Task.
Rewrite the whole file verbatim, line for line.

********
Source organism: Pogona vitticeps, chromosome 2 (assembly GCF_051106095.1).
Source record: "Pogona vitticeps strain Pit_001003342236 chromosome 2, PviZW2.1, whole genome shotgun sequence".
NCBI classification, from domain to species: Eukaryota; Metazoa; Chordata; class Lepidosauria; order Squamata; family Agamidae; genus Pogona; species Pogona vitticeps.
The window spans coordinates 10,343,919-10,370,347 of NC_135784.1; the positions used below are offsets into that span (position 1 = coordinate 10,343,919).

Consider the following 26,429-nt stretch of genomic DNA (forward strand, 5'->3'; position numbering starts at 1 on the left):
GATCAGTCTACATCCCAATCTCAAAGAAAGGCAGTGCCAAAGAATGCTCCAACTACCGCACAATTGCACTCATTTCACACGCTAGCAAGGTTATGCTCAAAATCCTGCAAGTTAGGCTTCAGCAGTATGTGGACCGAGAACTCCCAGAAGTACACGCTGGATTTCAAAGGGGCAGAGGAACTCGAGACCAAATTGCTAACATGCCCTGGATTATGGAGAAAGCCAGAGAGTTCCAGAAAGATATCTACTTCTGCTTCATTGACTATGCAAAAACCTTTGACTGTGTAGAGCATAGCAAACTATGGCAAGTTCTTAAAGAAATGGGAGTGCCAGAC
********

Source organism: Pogona vitticeps, chromosome 2 (assembly GCF_051106095.1).
Source record: "Pogona vitticeps strain Pit_001003342236 chromosome 2, PviZW2.1, whole genome shotgun sequence".
NCBI classification, from domain to species: Eukaryota; Metazoa; Chordata; class Lepidosauria; order Squamata; family Agamidae; genus Pogona; species Pogona vitticeps.
The window spans coordinates 10,343,919-10,370,347 of NC_135784.1; the positions used below are offsets into that span (position 1 = coordinate 10,343,919).

Consider the following 26,429-nt stretch of genomic DNA (forward strand, 5'->3'; position numbering starts at 1 on the left):
GATCAGTCTACATCCCAATCTCAAAGAAAGGCAGTGCCAAAGAATGCTCCAACTACCGCACAATTGCACTCATTTCACACGCTAGCAAGGTTATGCTCAAAATCCTGCAAGTTAGGCTTCAGCAGTATGTGGACCGAGAACTCCCAGAAGTACACGCTGGATTTCAAAGGGGCAGAGGAACTCGAGACCAAATTGCTAACATGCCCTGGATTATGGAGAAAGCCAGAGAGTTCCAGAAAGATATCTACTTCTGCTTCATTGACTATGCAAAAACCTTTGACTGTGTAGAGCATAGCAAACTATGGCAAGTTCTTAAAGAAATGGGAGTGCCAGAC